The weighting for each pixel position is derived from the following expression, . If a pixel position in each of the channels has the same rank, the expression will tend to 1, thereby the weight has minimal contribution to the co-localization coefficient. The further apart the ranks of the pixel position, the more the weight will tend to , and for extreme rank differences of which the maximum D i can be Rn-1, the weight will be . The weight can range from to 1 corresponding to the maximum rank difference to the same rank, respectively. For an n- bit image, the maximum possible range is when all the grey levels are present in one of the two channels and this will range from to 1. The greater the number of grey levels present, the higher is the sensitivity and resolution of weighting. The sensitivity of weight depends on Rn and the sensitivity can be reduced by modifying the weight to where Rn' is a linear algebra equation derived from Rn such that Rn' = Rn + k*Rn, and k can take values from 0 to 1 and correspond to weights ranging from to 1 for k = 0 and 0.5 to 1 for k = 1. The absolute difference between ranks ensures that the same weighting can be used for co-localizing pixel positions in both the channels and the weighting depends only on the difference of ranks. We envisage that this ranking approach could also be used for segmentation, for example to identify particular objects within an image based on a reference channel.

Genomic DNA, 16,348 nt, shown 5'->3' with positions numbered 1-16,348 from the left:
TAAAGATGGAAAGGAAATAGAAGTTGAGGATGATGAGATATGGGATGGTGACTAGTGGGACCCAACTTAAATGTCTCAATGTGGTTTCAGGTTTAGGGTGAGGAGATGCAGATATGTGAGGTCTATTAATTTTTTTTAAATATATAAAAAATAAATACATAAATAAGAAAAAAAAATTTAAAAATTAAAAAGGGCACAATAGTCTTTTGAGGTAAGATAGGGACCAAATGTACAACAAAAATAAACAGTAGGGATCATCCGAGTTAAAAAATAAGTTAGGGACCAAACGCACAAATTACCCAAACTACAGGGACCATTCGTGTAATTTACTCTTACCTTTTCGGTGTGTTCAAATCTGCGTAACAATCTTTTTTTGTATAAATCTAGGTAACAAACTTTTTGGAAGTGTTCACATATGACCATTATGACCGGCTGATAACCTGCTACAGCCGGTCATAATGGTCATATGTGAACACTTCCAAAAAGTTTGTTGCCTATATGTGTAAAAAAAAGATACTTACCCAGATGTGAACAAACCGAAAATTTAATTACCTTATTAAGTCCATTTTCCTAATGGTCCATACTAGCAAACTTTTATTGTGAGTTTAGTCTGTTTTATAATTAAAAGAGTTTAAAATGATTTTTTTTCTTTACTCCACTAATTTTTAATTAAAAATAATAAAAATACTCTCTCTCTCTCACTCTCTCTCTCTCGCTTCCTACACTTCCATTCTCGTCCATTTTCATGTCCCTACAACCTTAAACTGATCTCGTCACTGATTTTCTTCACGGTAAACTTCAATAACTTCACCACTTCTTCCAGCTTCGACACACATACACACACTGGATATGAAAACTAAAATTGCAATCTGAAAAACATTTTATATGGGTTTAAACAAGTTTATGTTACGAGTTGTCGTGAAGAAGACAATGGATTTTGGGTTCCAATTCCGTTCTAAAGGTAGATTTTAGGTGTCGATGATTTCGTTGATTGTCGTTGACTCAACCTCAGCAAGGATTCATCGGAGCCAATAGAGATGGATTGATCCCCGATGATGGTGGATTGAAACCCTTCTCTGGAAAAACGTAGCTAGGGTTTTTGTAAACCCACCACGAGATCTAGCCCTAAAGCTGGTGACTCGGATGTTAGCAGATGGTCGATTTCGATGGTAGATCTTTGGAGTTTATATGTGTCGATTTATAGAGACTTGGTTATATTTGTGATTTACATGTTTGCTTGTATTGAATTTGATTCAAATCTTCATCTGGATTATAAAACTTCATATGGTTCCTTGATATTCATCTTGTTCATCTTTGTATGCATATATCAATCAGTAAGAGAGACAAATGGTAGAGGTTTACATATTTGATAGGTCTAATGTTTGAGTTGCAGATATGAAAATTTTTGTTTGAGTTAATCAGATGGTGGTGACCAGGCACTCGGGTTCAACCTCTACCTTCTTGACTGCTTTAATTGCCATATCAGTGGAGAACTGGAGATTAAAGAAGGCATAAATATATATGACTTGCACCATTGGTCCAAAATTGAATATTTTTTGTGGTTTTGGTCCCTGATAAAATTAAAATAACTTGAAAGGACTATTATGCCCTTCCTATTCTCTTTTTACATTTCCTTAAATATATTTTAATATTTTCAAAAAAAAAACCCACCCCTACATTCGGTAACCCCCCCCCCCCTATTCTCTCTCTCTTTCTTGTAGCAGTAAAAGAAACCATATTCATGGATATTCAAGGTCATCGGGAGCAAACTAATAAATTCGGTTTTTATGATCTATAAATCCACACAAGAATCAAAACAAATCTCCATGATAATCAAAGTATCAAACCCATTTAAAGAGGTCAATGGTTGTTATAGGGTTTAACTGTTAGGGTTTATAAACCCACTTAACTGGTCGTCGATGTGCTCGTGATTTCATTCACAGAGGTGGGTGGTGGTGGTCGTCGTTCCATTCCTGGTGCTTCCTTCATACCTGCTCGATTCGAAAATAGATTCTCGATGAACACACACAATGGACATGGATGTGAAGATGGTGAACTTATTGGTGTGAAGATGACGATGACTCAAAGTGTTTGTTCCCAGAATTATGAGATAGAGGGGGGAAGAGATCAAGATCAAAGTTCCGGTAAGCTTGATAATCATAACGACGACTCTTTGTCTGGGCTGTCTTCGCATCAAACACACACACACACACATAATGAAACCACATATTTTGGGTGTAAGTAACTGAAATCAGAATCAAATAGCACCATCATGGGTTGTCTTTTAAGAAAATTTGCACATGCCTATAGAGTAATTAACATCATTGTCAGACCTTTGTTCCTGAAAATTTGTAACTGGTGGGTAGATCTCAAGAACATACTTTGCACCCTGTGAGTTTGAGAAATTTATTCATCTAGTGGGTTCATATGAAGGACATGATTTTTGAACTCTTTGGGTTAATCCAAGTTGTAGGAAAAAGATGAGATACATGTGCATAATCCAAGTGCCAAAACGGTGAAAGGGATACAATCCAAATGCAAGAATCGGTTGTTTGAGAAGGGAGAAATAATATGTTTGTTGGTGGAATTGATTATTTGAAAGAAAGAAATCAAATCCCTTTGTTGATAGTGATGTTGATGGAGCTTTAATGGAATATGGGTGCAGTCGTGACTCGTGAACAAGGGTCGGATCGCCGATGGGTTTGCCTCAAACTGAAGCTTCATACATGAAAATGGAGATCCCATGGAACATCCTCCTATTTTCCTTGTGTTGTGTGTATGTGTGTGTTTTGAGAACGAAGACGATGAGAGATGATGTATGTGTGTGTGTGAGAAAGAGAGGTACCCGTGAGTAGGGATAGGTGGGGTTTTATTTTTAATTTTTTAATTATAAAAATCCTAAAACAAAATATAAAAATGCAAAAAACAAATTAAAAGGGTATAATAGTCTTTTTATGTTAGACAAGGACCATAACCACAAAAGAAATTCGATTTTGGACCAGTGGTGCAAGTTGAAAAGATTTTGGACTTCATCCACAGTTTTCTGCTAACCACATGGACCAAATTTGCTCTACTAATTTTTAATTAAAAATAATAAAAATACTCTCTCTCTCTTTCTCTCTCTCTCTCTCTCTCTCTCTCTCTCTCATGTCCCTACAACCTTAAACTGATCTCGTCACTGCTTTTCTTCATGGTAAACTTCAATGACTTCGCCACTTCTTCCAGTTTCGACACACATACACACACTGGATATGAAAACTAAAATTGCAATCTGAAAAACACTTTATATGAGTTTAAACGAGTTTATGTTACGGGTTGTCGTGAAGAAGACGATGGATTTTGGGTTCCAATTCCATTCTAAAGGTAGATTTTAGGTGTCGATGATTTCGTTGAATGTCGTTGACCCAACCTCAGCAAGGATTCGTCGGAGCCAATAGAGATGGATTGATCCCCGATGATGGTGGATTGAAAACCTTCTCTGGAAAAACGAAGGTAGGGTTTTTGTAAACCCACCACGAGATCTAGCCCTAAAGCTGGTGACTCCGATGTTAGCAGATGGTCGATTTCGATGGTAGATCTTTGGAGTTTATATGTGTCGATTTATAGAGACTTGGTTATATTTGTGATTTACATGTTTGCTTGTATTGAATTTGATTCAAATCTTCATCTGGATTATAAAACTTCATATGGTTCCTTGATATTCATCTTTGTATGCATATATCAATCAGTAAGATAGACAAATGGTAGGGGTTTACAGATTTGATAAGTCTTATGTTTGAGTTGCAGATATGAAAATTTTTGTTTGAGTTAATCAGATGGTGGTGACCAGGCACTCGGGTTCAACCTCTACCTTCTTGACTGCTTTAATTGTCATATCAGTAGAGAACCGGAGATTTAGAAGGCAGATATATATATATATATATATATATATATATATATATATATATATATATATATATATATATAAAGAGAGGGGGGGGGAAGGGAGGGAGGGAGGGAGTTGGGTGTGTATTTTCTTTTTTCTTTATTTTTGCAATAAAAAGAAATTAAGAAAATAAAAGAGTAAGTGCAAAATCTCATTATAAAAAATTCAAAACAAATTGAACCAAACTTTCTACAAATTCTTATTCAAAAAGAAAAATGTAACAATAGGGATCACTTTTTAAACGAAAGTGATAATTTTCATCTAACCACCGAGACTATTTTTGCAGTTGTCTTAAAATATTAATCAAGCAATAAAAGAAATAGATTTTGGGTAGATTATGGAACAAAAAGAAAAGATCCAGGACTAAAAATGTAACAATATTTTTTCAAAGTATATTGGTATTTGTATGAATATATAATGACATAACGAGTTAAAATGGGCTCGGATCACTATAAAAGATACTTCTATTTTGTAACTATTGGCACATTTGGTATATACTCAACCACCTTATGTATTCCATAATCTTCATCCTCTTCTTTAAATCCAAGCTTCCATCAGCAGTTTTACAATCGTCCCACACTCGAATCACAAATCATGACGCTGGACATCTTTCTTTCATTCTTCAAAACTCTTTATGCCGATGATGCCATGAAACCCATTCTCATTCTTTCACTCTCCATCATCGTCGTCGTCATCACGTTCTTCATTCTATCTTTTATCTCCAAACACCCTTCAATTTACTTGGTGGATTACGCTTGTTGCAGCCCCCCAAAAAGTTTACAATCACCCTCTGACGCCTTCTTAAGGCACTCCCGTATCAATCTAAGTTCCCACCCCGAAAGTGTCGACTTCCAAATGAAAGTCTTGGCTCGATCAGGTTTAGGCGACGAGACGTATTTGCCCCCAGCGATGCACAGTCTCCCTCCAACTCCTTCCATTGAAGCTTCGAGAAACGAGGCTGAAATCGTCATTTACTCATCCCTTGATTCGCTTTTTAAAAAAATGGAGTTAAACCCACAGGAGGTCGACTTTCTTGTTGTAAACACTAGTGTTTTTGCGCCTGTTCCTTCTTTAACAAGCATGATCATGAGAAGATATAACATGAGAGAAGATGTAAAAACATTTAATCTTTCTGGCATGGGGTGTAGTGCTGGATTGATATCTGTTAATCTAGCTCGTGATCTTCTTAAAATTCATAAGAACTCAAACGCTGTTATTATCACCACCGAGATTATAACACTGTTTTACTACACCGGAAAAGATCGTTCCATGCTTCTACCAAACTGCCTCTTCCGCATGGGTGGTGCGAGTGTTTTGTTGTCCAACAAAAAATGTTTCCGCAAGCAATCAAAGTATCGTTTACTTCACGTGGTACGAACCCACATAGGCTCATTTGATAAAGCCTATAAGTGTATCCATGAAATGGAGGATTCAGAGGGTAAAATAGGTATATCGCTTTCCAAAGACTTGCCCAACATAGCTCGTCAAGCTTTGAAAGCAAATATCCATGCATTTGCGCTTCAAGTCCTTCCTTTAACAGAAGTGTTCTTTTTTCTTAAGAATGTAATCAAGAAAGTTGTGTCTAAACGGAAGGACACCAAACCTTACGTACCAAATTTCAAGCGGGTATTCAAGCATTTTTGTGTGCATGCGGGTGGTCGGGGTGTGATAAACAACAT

The weight represents the relative amount of co-localization and this can then be used for each pixel position to determine the degree of co-localization. Rank-based weighting addresses the critical issues of difference in channel illumination, dual channel directional illumination, and uniform noise and gradient correlation, as the ranks are preserved even though the actual intensities might suffer degradation in all of these cases. This method demonstrates a statistically efficient meta-analysis approach of combining both pixel co-occurrence and intensity correlation to improve co-localization analysis.